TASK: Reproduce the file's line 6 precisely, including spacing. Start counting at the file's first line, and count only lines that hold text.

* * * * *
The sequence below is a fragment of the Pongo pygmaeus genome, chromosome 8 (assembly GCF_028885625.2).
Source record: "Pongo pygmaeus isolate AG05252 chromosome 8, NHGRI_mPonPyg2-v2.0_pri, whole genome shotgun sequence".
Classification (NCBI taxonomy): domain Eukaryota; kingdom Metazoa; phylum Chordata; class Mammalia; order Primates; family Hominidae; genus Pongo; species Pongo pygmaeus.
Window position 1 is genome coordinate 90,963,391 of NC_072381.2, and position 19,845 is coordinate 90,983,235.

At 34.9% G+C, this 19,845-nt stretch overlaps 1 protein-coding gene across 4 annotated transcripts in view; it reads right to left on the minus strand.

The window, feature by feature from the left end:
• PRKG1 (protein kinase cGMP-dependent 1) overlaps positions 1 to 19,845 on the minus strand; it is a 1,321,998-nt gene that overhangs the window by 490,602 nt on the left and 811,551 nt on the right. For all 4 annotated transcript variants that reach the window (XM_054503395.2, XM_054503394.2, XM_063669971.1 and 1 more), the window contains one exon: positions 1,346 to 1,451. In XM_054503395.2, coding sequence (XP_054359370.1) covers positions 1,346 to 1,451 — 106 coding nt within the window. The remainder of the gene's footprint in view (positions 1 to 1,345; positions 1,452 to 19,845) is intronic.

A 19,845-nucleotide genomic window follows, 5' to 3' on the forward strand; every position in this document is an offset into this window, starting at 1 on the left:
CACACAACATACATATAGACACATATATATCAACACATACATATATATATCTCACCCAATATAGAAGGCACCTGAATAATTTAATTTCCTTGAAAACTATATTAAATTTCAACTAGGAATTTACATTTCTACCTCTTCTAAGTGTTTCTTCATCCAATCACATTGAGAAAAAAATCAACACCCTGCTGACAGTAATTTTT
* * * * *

The window, feature by feature from the left end: